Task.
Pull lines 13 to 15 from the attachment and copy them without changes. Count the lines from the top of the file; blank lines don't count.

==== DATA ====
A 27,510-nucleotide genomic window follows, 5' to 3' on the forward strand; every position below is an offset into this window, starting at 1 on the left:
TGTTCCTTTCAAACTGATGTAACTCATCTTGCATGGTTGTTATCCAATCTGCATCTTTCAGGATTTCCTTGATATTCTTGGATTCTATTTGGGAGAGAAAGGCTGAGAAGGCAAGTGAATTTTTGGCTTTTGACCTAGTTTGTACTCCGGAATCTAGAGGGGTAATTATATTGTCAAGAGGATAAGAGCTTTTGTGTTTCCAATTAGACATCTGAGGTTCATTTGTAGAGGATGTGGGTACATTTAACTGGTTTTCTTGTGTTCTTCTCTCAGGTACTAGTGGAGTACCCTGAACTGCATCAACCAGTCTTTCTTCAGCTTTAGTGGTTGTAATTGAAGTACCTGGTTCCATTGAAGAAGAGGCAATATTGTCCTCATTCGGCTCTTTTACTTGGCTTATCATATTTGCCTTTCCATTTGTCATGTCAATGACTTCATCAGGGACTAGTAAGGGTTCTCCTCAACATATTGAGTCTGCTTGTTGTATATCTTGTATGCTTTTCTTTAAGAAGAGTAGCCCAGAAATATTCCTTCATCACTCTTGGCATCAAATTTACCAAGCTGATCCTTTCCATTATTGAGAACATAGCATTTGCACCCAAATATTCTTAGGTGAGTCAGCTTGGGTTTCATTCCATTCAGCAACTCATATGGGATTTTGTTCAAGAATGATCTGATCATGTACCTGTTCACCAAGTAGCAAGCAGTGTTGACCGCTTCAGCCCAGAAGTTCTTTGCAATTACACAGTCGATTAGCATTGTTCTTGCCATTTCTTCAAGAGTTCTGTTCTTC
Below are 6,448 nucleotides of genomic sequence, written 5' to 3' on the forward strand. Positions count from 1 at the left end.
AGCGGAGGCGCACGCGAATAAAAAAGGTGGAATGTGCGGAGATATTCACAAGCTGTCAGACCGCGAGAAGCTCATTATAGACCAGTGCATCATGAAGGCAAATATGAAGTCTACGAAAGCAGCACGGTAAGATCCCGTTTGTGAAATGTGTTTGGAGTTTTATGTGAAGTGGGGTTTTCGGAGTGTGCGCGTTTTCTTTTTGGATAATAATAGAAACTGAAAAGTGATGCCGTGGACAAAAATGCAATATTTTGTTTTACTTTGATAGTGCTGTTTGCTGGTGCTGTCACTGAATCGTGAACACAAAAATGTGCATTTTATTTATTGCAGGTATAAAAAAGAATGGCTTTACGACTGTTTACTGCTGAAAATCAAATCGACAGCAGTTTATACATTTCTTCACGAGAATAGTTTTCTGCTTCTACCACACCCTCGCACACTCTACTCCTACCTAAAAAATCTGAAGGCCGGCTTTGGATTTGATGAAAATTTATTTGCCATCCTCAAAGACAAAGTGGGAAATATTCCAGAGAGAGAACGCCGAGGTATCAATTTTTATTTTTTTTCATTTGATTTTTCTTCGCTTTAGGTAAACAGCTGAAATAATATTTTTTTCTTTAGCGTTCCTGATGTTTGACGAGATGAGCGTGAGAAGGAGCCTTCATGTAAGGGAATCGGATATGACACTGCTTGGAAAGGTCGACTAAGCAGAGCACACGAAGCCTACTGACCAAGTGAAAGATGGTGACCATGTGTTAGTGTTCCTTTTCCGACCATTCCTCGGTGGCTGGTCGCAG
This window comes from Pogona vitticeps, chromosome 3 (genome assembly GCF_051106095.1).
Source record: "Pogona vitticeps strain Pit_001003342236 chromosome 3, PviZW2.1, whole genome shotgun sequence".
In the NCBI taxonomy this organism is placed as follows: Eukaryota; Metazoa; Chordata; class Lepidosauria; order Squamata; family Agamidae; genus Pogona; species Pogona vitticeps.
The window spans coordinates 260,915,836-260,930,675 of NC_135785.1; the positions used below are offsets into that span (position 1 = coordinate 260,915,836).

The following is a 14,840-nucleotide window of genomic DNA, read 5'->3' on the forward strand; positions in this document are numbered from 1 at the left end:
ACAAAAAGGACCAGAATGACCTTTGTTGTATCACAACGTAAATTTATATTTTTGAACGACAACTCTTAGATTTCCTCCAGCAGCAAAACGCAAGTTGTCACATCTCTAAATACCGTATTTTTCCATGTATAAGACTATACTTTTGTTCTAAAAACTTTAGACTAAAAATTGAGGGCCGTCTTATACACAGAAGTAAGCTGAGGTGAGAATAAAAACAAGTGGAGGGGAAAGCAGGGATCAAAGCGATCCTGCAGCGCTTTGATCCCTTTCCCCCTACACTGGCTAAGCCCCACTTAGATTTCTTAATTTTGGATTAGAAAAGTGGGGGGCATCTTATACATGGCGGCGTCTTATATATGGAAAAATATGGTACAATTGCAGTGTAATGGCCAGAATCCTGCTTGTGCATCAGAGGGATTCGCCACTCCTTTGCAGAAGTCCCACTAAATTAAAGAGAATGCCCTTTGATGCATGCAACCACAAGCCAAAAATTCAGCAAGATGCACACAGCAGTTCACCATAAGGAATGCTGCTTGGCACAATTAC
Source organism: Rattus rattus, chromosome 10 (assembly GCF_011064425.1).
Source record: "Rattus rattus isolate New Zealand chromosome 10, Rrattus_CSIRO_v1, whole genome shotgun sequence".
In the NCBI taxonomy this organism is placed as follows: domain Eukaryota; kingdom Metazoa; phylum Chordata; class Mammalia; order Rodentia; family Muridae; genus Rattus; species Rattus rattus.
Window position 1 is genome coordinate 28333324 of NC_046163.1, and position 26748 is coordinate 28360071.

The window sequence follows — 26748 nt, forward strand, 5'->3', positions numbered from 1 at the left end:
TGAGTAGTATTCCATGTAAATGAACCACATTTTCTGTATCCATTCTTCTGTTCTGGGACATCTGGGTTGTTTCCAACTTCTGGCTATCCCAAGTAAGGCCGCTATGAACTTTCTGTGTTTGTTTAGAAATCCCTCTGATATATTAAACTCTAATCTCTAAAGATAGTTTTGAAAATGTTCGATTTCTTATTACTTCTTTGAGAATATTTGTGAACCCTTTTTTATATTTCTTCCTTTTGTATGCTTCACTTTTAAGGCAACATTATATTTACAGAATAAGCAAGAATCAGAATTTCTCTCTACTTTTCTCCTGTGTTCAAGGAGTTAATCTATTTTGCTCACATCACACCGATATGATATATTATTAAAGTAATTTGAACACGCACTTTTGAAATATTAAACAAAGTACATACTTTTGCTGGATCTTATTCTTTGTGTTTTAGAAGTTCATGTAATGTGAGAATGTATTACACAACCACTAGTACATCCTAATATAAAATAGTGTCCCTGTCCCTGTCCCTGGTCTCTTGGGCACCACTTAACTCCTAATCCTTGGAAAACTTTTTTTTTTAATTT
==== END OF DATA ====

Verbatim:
In the NCBI taxonomy this organism is placed as follows: domain Eukaryota; kingdom Metazoa; phylum Chordata; class Mammalia; order Rodentia; family Muridae; genus Rattus; species Rattus rattus.
Window position 1 is genome coordinate 28333324 of NC_046163.1, and position 26748 is coordinate 28360071.

The window sequence follows — 26748 nt, forward strand, 5'->3', positions numbered from 1 at the left end: